| Updated at: 0127 PST, Friday, November 19, 2010|
WASHINGTON: The deadly cholera epidemic in Haiti is virulent and unpredictable, and repeated outbreaks could wreak havoc for years to come, US officials and health experts warned on Thursday.
"This strain of cholera seems to be more virulent than normal strains," Thomas Adams, the special US coordinator for Haiti, told reporters.
"The disease fooled us," added Adams, saying a cholera outbreak was feared likely in the impoverished Caribbean nation following January's deadly earthquake, but most expected it to break out in the capital Port-au-Prince.
More than 1,100 people have died from the diarrhea-causing illness since it emerged in central and northern parts of the country last month, with more than 18,000 people infected.
A case of cholera has also been found in both the neighboring Dominican Republic and the US state of Florida. Both victims traveled from Haiti.
"The course of the cholera outbreak in Haiti is difficult to predict," the the US-based Centers for Disease Control said in a report on the progress of the disease and efforts to stop its deadly course.
"The Haitian population has no preexisting immunity to cholera, and environmental conditions in Haiti are favorable for its continued spread," it said.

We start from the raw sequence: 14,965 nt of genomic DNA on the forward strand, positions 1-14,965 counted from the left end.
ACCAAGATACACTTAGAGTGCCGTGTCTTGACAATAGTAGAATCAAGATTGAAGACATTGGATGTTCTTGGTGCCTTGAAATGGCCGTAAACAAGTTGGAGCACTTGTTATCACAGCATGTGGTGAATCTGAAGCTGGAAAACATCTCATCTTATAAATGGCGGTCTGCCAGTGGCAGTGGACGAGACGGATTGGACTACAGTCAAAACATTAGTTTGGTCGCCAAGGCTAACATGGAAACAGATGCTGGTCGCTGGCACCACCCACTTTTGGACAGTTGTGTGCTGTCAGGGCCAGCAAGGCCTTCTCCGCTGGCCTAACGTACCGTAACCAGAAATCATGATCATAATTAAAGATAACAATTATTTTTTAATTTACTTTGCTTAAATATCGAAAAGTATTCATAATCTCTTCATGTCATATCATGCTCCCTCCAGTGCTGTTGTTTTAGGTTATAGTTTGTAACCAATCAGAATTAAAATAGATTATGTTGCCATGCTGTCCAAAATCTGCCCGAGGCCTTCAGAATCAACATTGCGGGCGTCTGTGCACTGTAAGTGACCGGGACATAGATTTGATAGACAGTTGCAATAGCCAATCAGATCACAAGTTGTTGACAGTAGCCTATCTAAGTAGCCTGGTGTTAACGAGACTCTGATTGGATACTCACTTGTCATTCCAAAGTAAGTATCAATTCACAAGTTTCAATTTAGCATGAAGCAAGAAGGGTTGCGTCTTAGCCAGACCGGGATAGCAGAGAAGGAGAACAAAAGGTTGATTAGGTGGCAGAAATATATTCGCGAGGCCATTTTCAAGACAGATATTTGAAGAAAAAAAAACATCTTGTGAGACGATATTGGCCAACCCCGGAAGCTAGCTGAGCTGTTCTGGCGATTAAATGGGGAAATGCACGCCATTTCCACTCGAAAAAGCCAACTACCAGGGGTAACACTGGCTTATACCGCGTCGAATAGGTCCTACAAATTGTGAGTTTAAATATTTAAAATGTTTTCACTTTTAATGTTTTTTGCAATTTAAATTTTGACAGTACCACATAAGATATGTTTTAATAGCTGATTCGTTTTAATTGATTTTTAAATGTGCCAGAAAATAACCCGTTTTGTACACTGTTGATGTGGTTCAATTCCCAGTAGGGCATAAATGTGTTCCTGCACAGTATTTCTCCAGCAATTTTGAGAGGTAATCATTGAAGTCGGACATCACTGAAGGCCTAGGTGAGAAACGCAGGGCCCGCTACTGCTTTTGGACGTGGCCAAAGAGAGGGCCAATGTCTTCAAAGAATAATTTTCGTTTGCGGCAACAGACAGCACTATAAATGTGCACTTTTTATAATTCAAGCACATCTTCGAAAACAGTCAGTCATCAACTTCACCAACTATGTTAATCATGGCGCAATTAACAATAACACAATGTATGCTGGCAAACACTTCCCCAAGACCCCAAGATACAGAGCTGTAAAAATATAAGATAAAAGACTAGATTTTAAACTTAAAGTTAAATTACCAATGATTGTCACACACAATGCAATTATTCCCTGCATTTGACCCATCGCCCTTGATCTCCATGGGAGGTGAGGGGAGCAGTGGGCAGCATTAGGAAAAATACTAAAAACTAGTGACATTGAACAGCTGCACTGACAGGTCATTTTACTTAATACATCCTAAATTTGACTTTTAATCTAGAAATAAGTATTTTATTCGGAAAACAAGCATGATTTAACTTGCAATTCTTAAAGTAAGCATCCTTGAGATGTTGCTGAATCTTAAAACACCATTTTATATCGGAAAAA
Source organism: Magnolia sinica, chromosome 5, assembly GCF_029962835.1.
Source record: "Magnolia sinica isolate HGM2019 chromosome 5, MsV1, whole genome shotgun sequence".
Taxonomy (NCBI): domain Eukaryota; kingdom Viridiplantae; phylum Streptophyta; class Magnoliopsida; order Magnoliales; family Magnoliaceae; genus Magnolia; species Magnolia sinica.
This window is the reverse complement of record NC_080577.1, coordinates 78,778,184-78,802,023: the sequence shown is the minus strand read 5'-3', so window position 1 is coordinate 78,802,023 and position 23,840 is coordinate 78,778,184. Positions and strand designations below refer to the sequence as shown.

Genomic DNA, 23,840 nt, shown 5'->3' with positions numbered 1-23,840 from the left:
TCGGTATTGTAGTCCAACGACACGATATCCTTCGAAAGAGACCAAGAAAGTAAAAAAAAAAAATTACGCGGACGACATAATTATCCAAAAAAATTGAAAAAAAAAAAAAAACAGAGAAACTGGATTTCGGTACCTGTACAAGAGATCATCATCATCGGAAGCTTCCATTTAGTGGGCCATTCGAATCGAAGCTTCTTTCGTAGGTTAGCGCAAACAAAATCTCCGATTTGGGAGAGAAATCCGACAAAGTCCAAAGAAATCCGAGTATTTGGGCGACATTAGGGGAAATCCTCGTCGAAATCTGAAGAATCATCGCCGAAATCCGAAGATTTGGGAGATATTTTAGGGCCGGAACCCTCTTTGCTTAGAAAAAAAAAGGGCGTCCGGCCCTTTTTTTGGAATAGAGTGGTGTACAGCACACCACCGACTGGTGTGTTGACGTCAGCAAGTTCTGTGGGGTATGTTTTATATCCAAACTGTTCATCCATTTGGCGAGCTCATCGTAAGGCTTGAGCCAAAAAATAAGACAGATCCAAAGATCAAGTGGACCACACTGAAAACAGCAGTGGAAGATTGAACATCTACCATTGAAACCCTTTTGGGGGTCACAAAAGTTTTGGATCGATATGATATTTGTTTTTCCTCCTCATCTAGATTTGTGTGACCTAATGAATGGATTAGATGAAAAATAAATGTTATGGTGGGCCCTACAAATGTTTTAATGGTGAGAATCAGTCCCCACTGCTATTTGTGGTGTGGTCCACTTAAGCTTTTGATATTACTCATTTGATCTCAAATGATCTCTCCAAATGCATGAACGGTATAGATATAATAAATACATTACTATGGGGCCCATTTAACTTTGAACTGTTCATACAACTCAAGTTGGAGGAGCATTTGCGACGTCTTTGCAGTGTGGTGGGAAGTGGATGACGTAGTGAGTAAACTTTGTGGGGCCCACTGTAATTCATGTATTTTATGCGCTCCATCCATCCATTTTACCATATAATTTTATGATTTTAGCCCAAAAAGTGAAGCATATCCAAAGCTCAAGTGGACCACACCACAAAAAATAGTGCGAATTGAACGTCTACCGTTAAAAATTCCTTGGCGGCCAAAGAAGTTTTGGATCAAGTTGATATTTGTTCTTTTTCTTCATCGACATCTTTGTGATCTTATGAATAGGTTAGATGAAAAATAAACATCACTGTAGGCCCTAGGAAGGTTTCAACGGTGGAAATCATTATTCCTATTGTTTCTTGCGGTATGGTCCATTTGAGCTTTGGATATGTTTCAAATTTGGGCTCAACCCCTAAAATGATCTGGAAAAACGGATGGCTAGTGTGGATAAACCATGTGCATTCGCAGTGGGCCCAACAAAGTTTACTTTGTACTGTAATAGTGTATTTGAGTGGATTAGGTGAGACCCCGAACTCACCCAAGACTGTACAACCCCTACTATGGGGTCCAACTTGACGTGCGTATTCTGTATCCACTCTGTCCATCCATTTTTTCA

"Longer-term persistence of (the bacterium) V. (Vibrio) cholerae in the environment in Haiti and recurrent cholera outbreaks also are possible."
While the initial source of the bacteria-based disease was likely contaminated water in the Artibonite River, future outbreaks could result from tainted food, the CDC said.
"Risk factors for illness might change as the outbreak expands over time. Contamination of food by persons who are ill, either via the use of contaminated water or poor food preparation hygiene also can contribute to the spread of disease."
Haiti has long suffered from dismal sanitation and polluted drinking water, a situation that worsened after the devastating 7.0 earthquake in January that displaced more than a million people and killed 250,000.